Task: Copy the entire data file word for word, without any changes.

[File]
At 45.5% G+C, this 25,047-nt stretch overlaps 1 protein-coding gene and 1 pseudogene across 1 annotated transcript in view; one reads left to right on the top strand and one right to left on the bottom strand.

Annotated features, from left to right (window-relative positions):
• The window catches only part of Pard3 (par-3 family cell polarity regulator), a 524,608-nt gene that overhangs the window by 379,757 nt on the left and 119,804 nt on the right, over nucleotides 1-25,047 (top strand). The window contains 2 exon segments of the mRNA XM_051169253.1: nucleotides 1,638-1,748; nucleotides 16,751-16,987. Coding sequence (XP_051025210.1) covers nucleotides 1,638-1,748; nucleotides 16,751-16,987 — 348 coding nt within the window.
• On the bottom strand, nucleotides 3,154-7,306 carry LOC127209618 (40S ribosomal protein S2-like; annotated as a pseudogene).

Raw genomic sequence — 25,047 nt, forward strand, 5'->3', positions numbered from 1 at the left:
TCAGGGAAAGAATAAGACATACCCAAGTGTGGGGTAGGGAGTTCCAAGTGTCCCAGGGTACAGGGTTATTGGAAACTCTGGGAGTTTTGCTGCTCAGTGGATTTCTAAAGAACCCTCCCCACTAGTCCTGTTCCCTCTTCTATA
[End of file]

At 45.5% G+C, this 25,047-nt stretch overlaps 1 protein-coding gene and 1 pseudogene across 1 annotated transcript in view; one reads left to right on the top strand and one right to left on the bottom strand.

Annotated features, from left to right (window-relative positions):
• The window catches only part of Pard3 (par-3 family cell polarity regulator), a 524,608-nt gene that overhangs the window by 379,757 nt on the left and 119,804 nt on the right, over nucleotides 1-25,047 (top strand). The window contains 2 exon segments of the mRNA XM_051169253.1: nucleotides 1,638-1,748; nucleotides 16,751-16,987. Coding sequence (XP_051025210.1) covers nucleotides 1,638-1,748; nucleotides 16,751-16,987 — 348 coding nt within the window.
• On the bottom strand, nucleotides 3,154-7,306 carry LOC127209618 (40S ribosomal protein S2-like; annotated as a pseudogene).

Raw genomic sequence — 25,047 nt, forward strand, 5'->3', positions numbered from 1 at the left:
TCAGGGAAAGAATAAGACATACCCAAGTGTGGGGTAGGGAGTTCCAAGTGTCCCAGGGTACAGGGTTATTGGAAACTCTGGGAGTTTTGCTGCTCAGTGGATTTCTAAAGAACCCTCCCCACTAGTCCTGTTCCCTCTTCTATA